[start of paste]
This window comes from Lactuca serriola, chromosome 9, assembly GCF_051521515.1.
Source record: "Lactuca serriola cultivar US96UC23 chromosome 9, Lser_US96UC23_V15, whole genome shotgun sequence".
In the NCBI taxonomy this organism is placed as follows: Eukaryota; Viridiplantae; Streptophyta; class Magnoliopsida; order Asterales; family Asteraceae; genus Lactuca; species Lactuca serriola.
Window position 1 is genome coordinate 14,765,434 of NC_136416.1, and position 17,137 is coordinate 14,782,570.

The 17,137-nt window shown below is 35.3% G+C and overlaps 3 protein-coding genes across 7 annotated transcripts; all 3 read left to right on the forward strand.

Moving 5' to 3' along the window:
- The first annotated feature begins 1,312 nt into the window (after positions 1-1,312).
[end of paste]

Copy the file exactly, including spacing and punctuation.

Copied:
This window comes from Lactuca serriola, chromosome 9, assembly GCF_051521515.1.
Source record: "Lactuca serriola cultivar US96UC23 chromosome 9, Lser_US96UC23_V15, whole genome shotgun sequence".
In the NCBI taxonomy this organism is placed as follows: Eukaryota; Viridiplantae; Streptophyta; class Magnoliopsida; order Asterales; family Asteraceae; genus Lactuca; species Lactuca serriola.
Window position 1 is genome coordinate 14,765,434 of NC_136416.1, and position 17,137 is coordinate 14,782,570.

The 17,137-nt window shown below is 35.3% G+C and overlaps 3 protein-coding genes across 7 annotated transcripts; all 3 read left to right on the forward strand.

Moving 5' to 3' along the window:
- The first annotated feature begins 1,312 nt into the window (after positions 1-1,312).